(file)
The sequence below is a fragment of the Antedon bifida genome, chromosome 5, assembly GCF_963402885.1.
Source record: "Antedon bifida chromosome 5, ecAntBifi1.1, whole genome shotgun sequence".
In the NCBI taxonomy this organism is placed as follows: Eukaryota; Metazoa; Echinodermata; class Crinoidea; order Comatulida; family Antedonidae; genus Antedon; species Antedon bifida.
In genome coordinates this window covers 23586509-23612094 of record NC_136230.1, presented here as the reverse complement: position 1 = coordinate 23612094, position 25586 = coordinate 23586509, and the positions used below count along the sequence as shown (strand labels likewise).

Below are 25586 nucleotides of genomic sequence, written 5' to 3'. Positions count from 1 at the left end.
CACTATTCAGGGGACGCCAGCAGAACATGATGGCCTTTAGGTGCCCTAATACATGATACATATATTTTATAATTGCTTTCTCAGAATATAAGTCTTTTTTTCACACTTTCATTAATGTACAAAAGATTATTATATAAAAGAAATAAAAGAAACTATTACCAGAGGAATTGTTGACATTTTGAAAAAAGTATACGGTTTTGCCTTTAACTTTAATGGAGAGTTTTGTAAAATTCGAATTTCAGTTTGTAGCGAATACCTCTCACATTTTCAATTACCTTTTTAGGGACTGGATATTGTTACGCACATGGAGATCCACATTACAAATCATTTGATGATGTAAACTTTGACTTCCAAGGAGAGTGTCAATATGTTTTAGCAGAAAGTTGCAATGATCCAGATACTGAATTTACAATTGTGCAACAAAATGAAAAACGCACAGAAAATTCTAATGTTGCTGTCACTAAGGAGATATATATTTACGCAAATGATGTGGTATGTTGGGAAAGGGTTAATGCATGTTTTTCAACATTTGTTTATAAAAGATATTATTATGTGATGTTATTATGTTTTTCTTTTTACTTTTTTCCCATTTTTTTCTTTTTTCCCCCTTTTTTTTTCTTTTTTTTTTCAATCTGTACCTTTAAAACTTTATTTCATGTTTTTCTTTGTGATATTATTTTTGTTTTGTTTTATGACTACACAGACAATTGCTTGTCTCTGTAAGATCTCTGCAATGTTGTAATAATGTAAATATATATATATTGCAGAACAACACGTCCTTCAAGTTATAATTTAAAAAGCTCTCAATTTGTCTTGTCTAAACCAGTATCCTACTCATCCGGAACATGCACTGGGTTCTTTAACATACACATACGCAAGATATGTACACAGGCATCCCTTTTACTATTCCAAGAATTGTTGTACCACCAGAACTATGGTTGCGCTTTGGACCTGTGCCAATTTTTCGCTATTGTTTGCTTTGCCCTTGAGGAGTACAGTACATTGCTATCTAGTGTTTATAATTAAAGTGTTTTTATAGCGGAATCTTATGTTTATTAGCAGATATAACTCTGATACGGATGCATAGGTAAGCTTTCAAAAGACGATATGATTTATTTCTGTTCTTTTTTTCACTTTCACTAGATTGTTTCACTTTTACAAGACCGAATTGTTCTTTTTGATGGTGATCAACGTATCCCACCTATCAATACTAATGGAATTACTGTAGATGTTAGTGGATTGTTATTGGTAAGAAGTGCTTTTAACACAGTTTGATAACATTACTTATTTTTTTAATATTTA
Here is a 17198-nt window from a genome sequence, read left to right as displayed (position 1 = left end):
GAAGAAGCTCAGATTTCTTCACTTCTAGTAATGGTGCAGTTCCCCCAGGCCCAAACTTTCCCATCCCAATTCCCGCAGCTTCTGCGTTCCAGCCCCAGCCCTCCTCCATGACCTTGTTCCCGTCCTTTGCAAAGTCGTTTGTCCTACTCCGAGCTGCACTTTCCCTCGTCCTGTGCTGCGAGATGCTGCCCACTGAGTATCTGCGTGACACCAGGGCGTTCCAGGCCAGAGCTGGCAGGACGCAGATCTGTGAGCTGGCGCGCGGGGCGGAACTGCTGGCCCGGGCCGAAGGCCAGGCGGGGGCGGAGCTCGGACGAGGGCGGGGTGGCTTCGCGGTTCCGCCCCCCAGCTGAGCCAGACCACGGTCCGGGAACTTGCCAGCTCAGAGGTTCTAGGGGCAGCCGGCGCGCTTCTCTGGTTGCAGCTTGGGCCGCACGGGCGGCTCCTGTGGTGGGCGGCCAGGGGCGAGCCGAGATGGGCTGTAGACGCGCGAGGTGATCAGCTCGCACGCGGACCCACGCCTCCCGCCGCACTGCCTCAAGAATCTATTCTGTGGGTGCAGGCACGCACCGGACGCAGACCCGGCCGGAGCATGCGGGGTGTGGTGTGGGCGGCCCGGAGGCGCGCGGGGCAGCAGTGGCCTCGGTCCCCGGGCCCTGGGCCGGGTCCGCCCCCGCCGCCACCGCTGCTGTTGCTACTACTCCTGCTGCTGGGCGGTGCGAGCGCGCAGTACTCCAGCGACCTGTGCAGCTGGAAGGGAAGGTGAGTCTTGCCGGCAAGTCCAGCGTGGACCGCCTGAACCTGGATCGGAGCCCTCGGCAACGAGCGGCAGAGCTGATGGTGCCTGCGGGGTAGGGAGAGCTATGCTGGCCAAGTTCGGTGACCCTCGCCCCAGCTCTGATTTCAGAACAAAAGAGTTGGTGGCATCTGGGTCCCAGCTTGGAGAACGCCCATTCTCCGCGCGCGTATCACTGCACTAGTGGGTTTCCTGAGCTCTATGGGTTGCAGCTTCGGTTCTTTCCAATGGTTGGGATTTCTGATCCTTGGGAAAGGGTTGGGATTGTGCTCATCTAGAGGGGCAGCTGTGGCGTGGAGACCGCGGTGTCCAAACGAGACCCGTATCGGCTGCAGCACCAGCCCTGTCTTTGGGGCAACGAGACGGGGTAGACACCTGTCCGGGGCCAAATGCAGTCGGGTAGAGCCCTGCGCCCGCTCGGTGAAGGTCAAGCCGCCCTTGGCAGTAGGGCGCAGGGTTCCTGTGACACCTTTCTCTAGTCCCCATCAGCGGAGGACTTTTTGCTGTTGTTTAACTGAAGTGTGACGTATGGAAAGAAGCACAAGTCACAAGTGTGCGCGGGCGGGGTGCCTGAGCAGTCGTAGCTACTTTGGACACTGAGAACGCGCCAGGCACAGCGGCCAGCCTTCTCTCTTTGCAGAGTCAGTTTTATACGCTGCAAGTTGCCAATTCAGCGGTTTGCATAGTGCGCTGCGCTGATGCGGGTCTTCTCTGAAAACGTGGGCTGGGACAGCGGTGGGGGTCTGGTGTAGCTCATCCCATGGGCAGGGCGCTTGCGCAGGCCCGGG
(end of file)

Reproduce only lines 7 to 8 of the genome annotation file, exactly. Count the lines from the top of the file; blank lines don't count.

Here is a 17198-nt window from a genome sequence, read left to right as displayed (position 1 = left end):
GAAGAAGCTCAGATTTCTTCACTTCTAGTAATGGTGCAGTTCCCCCAGGCCCAAACTTTCCCATCCCAATTCCCGCAGCTTCTGCGTTCCAGCCCCAGCCCTCCTCCATGACCTTGTTCCCGTCCTTTGCAAAGTCGTTTGTCCTACTCCGAGCTGCACTTTCCCTCGTCCTGTGCTGCGAGATGCTGCCCACTGAGTATCTGCGTGACACCAGGGCGTTCCAGGCCAGAGCTGGCAGGACGCAGATCTGTGAGCTGGCGCGCGGGGCGGAACTGCTGGCCCGGGCCGAAGGCCAGGCGGGGGCGGAGCTCGGACGAGGGCGGGGTGGCTTCGCGGTTCCGCCCCCCAGCTGAGCCAGACCACGGTCCGGGAACTTGCCAGCTCAGAGGTTCTAGGGGCAGCCGGCGCGCTTCTCTGGTTGCAGCTTGGGCCGCACGGGCGGCTCCTGTGGTGGGCGGCCAGGGGCGAGCCGAGATGGGCTGTAGACGCGCGAGGTGATCAGCTCGCACGCGGACCCACGCCTCCCGCCGCACTGCCTCAAGAATCTATTCTGTGGGTGCAGGCACGCACCGGACGCAGACCCGGCCGGAGCATGCGGGGTGTGGTGTGGGCGGCCCGGAGGCGCGCGGGGCAGCAGTGGCCTCGGTCCCCGGGCCCTGGGCCGGGTCCGCCCCCGCCGCCACCGCTGCTGTTGCTACTACTCCTGCTGCTGGGCGGTGCGAGCGCGCAGTACTCCAGCGACCTGTGCAGCTGGAAGGGAAGGTGAGTCTTGCCGGCAAGTCCAGCGTGGACCGCCTGAACCTGGATCGGAGCCCTCGGCAACGAGCGGCAGAGCTGATGGTGCCTGCGGGGTAGGGAGAGCTATGCTGGCCAAGTTCGGTGACCCTCGCCCCAGCTCTGATTTCAGAACAAAAGAGTTGGTGGCATCTGGGTCCCAGCTTGGAGAACGCCCATTCTCCGCGCGCGTATCACTGCACTAGTGGGTTTCCTGAGCTCTATGGGTTGCAGCTTCGGTTCTTTCCAATGGTTGGGATTTCTGATCCTTGGGAAAGGGTTGGGATTGTGCTCATCTAGAGGGGCAGCTGTGGCGTGGAGACCGCGGTGTCCAAACGAGACCCGTATCGGCTGCAGCACCAGCCCTGTCTTTGGGGCAACGAGACGGGGTAGACACCTGTCCGGGGCCAAATGCAGTCGGGTAGAGCCCTGCGCCCGCTCGGTGAAGGTCAAGCCGCCCTTGGCAGTAGGGCGCAGGGTTCCTGTGACACCTTTCTCTAGTCCCCATCAGCGGAGGACTTTTTGCTGTTGTTTAACTGAAGTGTGACGTATGGAAAGAAGCACAAGTCACAAGTGTGCGCGGGCGGGGTGCCTGAGCAGTCGTAGCTACTTTGGACACTGAGAACGCGCCAGGCACAGCGGCCAGCCTTCTCTCTTTGCAGAGTCAGTTTTATACGCTGCAAGTTGCCAATTCAGCGGTTTGCATAGTGCGCTGCGCTGATGCGGGTCTTCTCTGAAAACGTGGGCTGGGACAGCGGTGGGGGTCTGGTGTAGCTCATCCCATGGGCAGGGCGCTTGCGCAGGCCCGGG